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Discussion Starter #1

Flats just look weird after all these years!
Recently, I've read some information from James Wilson, MTB Strength Coach that has me absolutely fascinated. The long and the short of it is Wilson says that being clipped in can ultimately set you further to set you back in your training, teach improper pedaling mechanics and not allow you to refine your riding technique.


I spoke with him last week for about an hour, and he had some good points to support his stance. Which you can read by clicking here.


He's a really cool guy, extremely knowledgeable about how to train off the bike and I very much enjoy talking to him. If you haven't seen his site, hit the link above and poke around.


This topic is akin to disc vs v-brakes, full suspension vs hardtails and 29" vs 26" bikes (and soon to be 27.5" bikes added to that "conversation") to the MTB crowd. Some are in alignment with Wilson, and some think the wheels between his ears are in need of truing. Go to a family party, bring up religion and politics, and you get the idea of how the camps are divided.



Crank Brother 50/50 pedals
Me, I'm about 50/50 right now. I get his point about energy lost pulling up on the pedals, further shortening hip flexors and all of the "fun" things that happen as a result.


So, never being one shy away from a self induced muscular massacre in the name of science, I ordered a set of Crank Brother 50/50 platform pedals and a pair of Teva Links to ride in. Now, this is cool for a couple of reasons:


1) I rode around my neighborhood on them, and it instantly had the feeling of when I'd ride my bike as a wee lad. So, tons of feel good warm fuzzy feelings there.


EXCEPT when I had to scale the Col de Sunset Dr to get back to my house after each excursion. That my friends, was neither warm nor was it fuzzy. In fact it was down right cold and prickly. EVERY TIME. Always a pleasure after an 8-hour pick up baseball bonanza at Veterans Memorial Park every summer!


2) It is always fun to get new bike toys, and this time is no different.


So, the Giant Anthem X3 29er is equipped and read to rip. The only thing I need to do is to get the tubeless tires back on (don't ask, long story) and I'm set.

The Teva Links I'm using for the experiment


Here's how the experiment will go:
1) Four weeks of riding short interval loops ranging from 3:00 mins to 5:00 mins that I use to train on. They are extremely predictable in terms of terrain/conditions, so short of rain, I will get a consistent experience riding in terms of the terrain. This will also include timing myself on a 5-mile loop that I've ridden quite a bit for race training.


2) I will start out with rides on the 29er, and then put the pedals on the 26er as well to compare apples and oranges not only between pedal systems, but bikes as well. My suspicion is that the 26 Anthem X2 will be a blast to ride on the platforms because it will be easier to throw it in and out of corners! Hopefully, this won't entail throwing a check in and out of a Blue Shield co-payment envelop as well!


3) I will then upload the times to Strava.com to see how they compare.


One of the other things I will measure is how I feel the next day after riding without being clipped in. How the back does, the knees feel and the other muscular hot spots that crop up during a week of riding. This will include how my body adjusts when I see my chiropractor.


The goal is to very much to not dispute what Wilson says, but more so to:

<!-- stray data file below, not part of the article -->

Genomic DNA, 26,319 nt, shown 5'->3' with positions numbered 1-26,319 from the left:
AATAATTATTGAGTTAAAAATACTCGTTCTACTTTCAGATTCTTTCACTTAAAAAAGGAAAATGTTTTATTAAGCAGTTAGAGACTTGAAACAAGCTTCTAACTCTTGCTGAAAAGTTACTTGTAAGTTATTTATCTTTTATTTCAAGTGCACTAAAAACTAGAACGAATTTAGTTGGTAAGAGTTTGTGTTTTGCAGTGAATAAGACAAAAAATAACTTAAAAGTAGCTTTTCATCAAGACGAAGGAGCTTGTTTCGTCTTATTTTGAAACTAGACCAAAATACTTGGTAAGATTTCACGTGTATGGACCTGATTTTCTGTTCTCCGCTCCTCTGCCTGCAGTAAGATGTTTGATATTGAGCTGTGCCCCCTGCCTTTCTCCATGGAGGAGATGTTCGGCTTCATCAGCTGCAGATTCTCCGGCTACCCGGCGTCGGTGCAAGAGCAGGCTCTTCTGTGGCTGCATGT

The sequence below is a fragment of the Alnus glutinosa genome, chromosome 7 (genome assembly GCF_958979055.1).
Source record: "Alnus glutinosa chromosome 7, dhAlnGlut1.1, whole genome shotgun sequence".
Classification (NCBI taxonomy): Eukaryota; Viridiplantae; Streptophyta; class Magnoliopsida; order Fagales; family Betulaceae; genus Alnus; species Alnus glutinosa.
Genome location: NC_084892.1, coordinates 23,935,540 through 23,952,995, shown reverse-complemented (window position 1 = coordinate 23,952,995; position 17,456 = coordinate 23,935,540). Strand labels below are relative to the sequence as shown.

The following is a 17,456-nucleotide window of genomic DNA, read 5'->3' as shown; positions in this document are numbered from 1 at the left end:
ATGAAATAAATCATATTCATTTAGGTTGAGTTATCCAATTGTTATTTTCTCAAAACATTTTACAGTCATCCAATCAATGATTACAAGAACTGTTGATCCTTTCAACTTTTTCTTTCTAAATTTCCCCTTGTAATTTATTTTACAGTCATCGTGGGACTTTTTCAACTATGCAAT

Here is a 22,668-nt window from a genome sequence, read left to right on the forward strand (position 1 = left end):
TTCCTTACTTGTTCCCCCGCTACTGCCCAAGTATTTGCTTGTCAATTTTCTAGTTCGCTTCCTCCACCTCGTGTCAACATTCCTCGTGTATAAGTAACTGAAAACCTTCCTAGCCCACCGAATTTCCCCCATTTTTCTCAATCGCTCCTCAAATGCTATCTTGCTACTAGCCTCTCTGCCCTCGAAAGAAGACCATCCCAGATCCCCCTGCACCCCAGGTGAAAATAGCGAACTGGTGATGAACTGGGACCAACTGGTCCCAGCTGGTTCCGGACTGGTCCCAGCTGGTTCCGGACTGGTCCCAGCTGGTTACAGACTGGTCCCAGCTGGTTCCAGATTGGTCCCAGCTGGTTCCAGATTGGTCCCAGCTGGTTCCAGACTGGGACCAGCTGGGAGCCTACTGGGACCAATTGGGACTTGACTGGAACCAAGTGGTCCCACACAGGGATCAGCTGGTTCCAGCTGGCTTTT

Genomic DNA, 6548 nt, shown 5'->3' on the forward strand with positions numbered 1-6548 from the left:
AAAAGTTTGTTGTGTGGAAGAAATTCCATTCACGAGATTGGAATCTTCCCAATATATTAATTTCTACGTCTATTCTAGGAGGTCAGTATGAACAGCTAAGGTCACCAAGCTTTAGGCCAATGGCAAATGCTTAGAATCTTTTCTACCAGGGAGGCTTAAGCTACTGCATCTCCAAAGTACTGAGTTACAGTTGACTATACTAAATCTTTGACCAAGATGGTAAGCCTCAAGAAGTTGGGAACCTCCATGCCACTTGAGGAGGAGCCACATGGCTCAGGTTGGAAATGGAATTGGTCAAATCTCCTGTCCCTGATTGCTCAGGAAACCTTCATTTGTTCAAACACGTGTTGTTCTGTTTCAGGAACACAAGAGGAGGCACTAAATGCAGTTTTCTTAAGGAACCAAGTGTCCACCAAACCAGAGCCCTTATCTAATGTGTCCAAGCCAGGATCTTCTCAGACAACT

1) Have fun doing something different on the bike!
2) See how much of a difference, if any, there actually is.
3) See how handling skills/bike control are affected on the plus and minus side.
4) See how much better my pedaling technique gets and if that translates into time improvements on the interval loops post experiment being clipped in.


The first ride is Wednesday (my birthday!!) on the new set up, and I will report as the experiment unfolds!
 

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As I'm sure you know, several of the dirt rags have recently been giving space to the topic of flats vs clipless. I'm on the sidelines at the moment. 100% of my low speed crashes are due to not being able to unclip at that last half a second when I'm climbing, hit a root or rock and can't get my foot down in time. But I also feel that the power gained on the upstroke while climbing with clipless is worth the occasional crash.

So... I'm very interested and hearing what your opinion is. I understand that the shoes are key to getting the extra grip on the flats.
 

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It is my understanding that proper technique does not involve pulling up on the pedals. I believe simply unweighting the rear pedal is recommended.
 

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Finally - a semi-scientific experiment instead of the tried & true knowledge that is passed down unchanged - it is pretty bad in all sporting activities & usually only changes based on who wins - and if he/she does it and wins then it must be right - the top athletes in any sport are basically freaks - they do things often that are biomechanically wrong and still get by because their nervous system is that superior - occasionally it is because they are ahead of the game on the most current drug cheating system - training especially running & biking for distane events & even sprints falls until that same category - if any one wants to read a phenomenal book on training & some other weird stuff - I would read the 4 hr body by Tim Ferris - especially if you are a distance athlete and would like to have a little more time to actually have a life also - it has no direct biking information - but like you integrate he tests these methods himself on himself usually in a scientific manner - I have many who think I am crazy simply wanting to be safer by using a dual platform cleat system for stoplights - crossings etc - I am not competitive except with myself so if I want to be safe from the failure to unclip this makes sense to me in a rational scientific manner - I am not B Wiggins but if I was I would be getting paid for it and the injuries I sustain would be part of the process of being a professional athlete - I however make my money teaching with my hands therefor I can't afford my best hobby to cost me my livelihood - I look forward to your results but like many other that try to do sporting activities in a scientific manner - you will be scoffed at and rebukes - that is unless you can win the tour in them next year !